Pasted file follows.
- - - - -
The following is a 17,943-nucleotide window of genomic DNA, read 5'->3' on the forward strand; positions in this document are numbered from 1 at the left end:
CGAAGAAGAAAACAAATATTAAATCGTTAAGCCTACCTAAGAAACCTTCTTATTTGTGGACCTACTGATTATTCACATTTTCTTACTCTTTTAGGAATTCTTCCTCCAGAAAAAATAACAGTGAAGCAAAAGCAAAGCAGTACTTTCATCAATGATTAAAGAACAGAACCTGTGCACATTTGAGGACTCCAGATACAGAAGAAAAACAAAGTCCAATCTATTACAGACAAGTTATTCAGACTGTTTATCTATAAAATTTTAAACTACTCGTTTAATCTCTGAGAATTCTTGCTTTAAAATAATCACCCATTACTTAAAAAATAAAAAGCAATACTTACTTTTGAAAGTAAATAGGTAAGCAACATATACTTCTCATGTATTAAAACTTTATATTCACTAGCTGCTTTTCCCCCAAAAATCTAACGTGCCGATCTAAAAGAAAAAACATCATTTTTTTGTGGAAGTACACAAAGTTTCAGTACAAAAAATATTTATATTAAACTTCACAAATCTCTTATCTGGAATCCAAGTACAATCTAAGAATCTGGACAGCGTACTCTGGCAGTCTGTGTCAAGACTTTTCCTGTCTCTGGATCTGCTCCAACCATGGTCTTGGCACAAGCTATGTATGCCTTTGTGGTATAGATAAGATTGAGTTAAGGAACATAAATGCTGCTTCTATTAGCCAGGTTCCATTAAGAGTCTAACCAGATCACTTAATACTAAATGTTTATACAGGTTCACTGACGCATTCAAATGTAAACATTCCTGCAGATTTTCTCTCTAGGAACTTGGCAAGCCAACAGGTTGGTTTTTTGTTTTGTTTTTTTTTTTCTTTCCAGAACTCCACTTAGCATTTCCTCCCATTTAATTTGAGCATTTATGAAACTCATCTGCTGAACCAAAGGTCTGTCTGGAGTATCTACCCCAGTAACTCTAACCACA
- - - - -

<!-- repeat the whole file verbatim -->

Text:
The following is a 17,943-nucleotide window of genomic DNA, read 5'->3' on the forward strand; positions in this document are numbered from 1 at the left end:
CGAAGAAGAAAACAAATATTAAATCGTTAAGCCTACCTAAGAAACCTTCTTATTTGTGGACCTACTGATTATTCACATTTTCTTACTCTTTTAGGAATTCTTCCTCCAGAAAAAATAACAGTGAAGCAAAAGCAAAGCAGTACTTTCATCAATGATTAAAGAACAGAACCTGTGCACATTTGAGGACTCCAGATACAGAAGAAAAACAAAGTCCAATCTATTACAGACAAGTTATTCAGACTGTTTATCTATAAAATTTTAAACTACTCGTTTAATCTCTGAGAATTCTTGCTTTAAAATAATCACCCATTACTTAAAAAATAAAAAGCAATACTTACTTTTGAAAGTAAATAGGTAAGCAACATATACTTCTCATGTATTAAAACTTTATATTCACTAGCTGCTTTTCCCCCAAAAATCTAACGTGCCGATCTAAAAGAAAAAACATCATTTTTTTGTGGAAGTACACAAAGTTTCAGTACAAAAAATATTTATATTAAACTTCACAAATCTCTTATCTGGAATCCAAGTACAATCTAAGAATCTGGACAGCGTACTCTGGCAGTCTGTGTCAAGACTTTTCCTGTCTCTGGATCTGCTCCAACCATGGTCTTGGCACAAGCTATGTATGCCTTTGTGGTATAGATAAGATTGAGTTAAGGAACATAAATGCTGCTTCTATTAGCCAGGTTCCATTAAGAGTCTAACCAGATCACTTAATACTAAATGTTTATACAGGTTCACTGACGCATTCAAATGTAAACATTCCTGCAGATTTTCTCTCTAGGAACTTGGCAAGCCAACAGGTTGGTTTTTTGTTTTGTTTTTTTTTTTCTTTCCAGAACTCCACTTAGCATTTCCTCCCATTTAATTTGAGCATTTATGAAACTCATCTGCTGAACCAAAGGTCTGTCTGGAGTATCTACCCCAGTAACTCTAACCACA